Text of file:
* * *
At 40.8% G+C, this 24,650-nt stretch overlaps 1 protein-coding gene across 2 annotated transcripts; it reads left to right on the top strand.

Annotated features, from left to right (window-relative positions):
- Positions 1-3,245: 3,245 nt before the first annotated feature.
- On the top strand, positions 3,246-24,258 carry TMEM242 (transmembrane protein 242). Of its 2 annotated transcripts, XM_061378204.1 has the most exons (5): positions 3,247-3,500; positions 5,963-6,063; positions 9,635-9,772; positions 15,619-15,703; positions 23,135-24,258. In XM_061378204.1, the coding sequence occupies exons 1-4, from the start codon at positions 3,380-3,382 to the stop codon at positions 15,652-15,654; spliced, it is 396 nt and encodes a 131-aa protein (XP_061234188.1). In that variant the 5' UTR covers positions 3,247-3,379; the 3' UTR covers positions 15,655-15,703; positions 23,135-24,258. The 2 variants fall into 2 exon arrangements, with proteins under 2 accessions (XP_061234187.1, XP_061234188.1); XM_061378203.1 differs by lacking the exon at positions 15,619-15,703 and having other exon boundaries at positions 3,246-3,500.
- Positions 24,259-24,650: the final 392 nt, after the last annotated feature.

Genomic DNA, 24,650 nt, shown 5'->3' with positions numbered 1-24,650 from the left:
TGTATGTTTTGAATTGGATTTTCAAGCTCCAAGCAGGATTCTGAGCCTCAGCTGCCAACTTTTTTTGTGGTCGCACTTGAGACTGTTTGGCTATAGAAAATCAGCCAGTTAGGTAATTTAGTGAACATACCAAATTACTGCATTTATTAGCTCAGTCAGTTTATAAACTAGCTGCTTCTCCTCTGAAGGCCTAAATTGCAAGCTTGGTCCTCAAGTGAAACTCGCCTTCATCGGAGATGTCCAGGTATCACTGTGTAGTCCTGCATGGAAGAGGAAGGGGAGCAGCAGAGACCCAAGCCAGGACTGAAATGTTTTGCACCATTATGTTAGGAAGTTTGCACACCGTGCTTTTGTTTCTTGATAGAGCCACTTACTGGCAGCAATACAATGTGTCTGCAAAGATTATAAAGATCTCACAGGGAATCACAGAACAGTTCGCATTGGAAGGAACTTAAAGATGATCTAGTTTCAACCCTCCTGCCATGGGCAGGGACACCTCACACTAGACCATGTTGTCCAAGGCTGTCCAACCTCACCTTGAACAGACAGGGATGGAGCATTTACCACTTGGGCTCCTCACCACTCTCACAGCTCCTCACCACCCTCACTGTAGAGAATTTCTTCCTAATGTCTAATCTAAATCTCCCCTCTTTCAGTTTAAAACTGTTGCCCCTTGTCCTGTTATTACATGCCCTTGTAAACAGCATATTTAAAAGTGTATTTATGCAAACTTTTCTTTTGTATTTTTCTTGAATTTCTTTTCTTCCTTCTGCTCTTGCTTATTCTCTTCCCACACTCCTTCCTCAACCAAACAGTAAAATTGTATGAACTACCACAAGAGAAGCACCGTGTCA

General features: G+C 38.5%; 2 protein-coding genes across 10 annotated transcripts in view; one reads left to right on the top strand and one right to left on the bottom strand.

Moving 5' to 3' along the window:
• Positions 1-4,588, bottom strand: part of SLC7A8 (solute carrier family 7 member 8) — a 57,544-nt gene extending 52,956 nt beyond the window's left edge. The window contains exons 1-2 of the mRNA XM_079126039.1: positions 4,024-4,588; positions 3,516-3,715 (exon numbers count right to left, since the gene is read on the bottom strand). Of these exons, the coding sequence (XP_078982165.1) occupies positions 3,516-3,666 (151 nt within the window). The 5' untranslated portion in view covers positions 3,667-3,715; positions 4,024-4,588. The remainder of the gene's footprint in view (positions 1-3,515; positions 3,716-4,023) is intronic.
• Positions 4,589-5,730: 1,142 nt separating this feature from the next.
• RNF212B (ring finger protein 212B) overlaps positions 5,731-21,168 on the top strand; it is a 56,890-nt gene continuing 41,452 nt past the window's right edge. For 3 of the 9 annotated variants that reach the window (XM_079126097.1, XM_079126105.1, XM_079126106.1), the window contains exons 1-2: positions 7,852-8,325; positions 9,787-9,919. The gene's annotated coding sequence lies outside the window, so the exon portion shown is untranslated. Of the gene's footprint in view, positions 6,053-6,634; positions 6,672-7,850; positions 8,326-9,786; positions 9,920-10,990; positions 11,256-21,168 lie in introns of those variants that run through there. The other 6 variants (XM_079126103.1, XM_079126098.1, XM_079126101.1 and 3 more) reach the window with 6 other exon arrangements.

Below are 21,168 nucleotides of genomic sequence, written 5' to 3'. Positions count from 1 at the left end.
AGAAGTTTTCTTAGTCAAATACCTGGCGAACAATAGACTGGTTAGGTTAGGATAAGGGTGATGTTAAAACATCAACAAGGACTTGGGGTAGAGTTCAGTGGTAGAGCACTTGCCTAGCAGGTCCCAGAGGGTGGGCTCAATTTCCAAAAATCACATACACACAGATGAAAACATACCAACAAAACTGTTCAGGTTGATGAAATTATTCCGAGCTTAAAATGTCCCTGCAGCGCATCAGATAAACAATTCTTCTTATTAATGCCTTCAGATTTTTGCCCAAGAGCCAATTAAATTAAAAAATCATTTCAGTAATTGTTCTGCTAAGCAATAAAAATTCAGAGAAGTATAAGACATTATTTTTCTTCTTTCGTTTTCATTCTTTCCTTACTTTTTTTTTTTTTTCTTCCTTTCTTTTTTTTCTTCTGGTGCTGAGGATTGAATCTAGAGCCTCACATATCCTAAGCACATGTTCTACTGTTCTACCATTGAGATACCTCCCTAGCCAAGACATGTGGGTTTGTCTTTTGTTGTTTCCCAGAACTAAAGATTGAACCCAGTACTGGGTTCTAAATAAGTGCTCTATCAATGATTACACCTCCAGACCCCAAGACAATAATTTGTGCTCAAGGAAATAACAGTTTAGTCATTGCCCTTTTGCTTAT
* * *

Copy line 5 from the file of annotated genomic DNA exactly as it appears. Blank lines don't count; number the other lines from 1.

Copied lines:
- Positions 24,259-24,650: the final 392 nt, after the last annotated feature.